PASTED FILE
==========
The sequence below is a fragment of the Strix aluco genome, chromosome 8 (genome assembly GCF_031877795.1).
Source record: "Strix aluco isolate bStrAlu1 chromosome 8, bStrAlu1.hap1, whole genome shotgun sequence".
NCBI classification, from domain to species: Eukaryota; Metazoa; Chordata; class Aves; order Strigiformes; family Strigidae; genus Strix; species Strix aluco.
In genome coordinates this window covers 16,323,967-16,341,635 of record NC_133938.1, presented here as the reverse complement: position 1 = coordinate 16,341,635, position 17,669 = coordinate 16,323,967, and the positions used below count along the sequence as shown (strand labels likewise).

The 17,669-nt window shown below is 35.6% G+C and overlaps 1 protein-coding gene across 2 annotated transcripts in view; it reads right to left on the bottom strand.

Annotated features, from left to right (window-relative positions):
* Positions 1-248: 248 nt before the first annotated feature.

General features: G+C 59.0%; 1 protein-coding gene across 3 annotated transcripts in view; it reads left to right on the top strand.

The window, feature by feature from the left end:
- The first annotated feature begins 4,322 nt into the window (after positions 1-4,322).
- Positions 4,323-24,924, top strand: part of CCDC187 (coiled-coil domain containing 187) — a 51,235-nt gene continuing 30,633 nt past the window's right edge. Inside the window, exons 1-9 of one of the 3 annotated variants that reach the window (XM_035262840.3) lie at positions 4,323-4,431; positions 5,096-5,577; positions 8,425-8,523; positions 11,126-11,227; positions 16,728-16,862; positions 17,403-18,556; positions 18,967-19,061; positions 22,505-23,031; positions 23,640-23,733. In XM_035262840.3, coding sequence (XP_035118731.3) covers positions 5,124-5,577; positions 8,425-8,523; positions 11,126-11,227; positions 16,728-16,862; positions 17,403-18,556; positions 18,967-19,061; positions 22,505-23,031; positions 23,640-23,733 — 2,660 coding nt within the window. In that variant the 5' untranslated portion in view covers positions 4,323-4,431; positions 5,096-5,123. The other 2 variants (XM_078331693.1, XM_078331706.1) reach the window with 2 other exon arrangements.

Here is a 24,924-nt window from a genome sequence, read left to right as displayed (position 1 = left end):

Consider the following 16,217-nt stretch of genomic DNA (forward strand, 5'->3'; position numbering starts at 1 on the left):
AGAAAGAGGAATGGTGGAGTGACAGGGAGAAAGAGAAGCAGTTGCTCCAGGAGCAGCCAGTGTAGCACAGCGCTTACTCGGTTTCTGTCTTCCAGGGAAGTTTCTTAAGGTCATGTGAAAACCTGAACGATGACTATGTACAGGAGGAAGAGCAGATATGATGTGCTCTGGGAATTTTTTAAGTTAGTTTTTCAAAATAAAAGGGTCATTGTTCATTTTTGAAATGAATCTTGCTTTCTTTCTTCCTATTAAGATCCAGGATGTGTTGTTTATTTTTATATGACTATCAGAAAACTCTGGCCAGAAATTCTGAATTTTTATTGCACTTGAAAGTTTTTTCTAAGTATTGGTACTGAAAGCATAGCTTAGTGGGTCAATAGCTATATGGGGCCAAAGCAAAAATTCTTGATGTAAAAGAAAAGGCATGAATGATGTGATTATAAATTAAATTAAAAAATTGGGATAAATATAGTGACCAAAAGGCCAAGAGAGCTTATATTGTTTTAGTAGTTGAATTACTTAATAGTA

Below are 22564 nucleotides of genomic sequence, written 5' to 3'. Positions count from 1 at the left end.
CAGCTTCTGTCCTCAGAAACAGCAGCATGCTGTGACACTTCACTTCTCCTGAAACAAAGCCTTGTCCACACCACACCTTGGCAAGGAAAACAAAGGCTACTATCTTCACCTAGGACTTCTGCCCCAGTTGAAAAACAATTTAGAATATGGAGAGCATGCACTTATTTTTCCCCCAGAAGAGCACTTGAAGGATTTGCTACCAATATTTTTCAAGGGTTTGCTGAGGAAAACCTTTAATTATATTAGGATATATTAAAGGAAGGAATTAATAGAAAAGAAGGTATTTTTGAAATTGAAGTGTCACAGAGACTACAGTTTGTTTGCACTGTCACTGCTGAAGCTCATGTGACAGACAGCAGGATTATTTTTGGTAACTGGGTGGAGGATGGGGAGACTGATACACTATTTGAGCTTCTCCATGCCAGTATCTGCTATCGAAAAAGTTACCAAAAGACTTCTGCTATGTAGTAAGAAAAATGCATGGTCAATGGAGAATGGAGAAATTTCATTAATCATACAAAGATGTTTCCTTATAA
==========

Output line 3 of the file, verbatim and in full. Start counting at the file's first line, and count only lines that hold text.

NCBI classification, from domain to species: Eukaryota; Metazoa; Chordata; class Aves; order Strigiformes; family Strigidae; genus Strix; species Strix aluco.